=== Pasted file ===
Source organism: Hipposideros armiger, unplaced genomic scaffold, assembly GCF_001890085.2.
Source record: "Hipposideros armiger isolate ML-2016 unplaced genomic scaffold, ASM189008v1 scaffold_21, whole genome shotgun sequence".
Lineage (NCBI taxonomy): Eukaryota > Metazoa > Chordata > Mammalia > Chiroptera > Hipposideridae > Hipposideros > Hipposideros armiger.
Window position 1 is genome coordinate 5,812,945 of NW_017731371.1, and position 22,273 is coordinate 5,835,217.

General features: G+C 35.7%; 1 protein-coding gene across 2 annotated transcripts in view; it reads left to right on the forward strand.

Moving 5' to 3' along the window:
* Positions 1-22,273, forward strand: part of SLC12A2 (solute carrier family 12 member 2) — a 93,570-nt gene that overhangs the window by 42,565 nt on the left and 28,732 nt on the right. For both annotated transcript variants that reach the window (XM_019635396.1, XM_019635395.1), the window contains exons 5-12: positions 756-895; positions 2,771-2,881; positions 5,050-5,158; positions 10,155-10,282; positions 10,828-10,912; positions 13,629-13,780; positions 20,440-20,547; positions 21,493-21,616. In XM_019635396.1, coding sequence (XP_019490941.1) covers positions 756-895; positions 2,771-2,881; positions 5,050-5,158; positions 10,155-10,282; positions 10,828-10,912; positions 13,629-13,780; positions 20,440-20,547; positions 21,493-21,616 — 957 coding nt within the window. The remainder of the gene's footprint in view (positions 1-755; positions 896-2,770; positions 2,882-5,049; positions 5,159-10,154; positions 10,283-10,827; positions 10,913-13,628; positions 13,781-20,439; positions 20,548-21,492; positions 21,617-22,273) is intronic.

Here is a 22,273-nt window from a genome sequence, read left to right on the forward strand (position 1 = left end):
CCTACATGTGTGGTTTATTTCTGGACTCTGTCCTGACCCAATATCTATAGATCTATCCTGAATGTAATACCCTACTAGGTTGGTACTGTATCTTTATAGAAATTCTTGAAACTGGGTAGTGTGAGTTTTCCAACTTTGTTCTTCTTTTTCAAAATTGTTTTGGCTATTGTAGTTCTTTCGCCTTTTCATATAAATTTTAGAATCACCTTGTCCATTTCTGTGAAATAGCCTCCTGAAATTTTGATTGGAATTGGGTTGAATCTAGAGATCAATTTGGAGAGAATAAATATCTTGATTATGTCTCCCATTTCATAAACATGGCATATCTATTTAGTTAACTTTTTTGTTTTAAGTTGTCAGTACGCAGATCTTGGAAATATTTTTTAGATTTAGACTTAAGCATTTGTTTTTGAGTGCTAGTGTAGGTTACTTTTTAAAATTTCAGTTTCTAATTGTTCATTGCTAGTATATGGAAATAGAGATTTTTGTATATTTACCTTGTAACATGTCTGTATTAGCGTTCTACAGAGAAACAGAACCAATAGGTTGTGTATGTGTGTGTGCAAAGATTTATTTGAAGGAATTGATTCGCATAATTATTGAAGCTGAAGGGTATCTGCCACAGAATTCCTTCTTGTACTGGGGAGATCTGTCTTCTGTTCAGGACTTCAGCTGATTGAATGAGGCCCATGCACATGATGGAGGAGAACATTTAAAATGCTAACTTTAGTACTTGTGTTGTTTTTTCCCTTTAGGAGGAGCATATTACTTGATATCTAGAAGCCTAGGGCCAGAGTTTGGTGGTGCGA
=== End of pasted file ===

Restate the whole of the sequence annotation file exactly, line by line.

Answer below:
Source organism: Hipposideros armiger, unplaced genomic scaffold, assembly GCF_001890085.2.
Source record: "Hipposideros armiger isolate ML-2016 unplaced genomic scaffold, ASM189008v1 scaffold_21, whole genome shotgun sequence".
Lineage (NCBI taxonomy): Eukaryota > Metazoa > Chordata > Mammalia > Chiroptera > Hipposideridae > Hipposideros > Hipposideros armiger.
Window position 1 is genome coordinate 5,812,945 of NW_017731371.1, and position 22,273 is coordinate 5,835,217.

General features: G+C 35.7%; 1 protein-coding gene across 2 annotated transcripts in view; it reads left to right on the forward strand.

Moving 5' to 3' along the window:
* Positions 1-22,273, forward strand: part of SLC12A2 (solute carrier family 12 member 2) — a 93,570-nt gene that overhangs the window by 42,565 nt on the left and 28,732 nt on the right. For both annotated transcript variants that reach the window (XM_019635396.1, XM_019635395.1), the window contains exons 5-12: positions 756-895; positions 2,771-2,881; positions 5,050-5,158; positions 10,155-10,282; positions 10,828-10,912; positions 13,629-13,780; positions 20,440-20,547; positions 21,493-21,616. In XM_019635396.1, coding sequence (XP_019490941.1) covers positions 756-895; positions 2,771-2,881; positions 5,050-5,158; positions 10,155-10,282; positions 10,828-10,912; positions 13,629-13,780; positions 20,440-20,547; positions 21,493-21,616 — 957 coding nt within the window. The remainder of the gene's footprint in view (positions 1-755; positions 896-2,770; positions 2,882-5,049; positions 5,159-10,154; positions 10,283-10,827; positions 10,913-13,628; positions 13,781-20,439; positions 20,548-21,492; positions 21,617-22,273) is intronic.

Here is a 22,273-nt window from a genome sequence, read left to right on the forward strand (position 1 = left end):
CCTACATGTGTGGTTTATTTCTGGACTCTGTCCTGACCCAATATCTATAGATCTATCCTGAATGTAATACCCTACTAGGTTGGTACTGTATCTTTATAGAAATTCTTGAAACTGGGTAGTGTGAGTTTTCCAACTTTGTTCTTCTTTTTCAAAATTGTTTTGGCTATTGTAGTTCTTTCGCCTTTTCATATAAATTTTAGAATCACCTTGTCCATTTCTGTGAAATAGCCTCCTGAAATTTTGATTGGAATTGGGTTGAATCTAGAGATCAATTTGGAGAGAATAAATATCTTGATTATGTCTCCCATTTCATAAACATGGCATATCTATTTAGTTAACTTTTTTGTTTTAAGTTGTCAGTACGCAGATCTTGGAAATATTTTTTAGATTTAGACTTAAGCATTTGTTTTTGAGTGCTAGTGTAGGTTACTTTTTAAAATTTCAGTTTCTAATTGTTCATTGCTAGTATATGGAAATAGAGATTTTTGTATATTTACCTTGTAACATGTCTGTATTAGCGTTCTACAGAGAAACAGAACCAATAGGTTGTGTATGTGTGTGTGCAAAGATTTATTTGAAGGAATTGATTCGCATAATTATTGAAGCTGAAGGGTATCTGCCACAGAATTCCTTCTTGTACTGGGGAGATCTGTCTTCTGTTCAGGACTTCAGCTGATTGAATGAGGCCCATGCACATGATGGAGGAGAACATTTAAAATGCTAACTTTAGTACTTGTGTTGTTTTTTCCCTTTAGGAGGAGCATATTACTTGATATCTAGAAGCCTAGGGCCAGAGTTTGGTGGTGCGA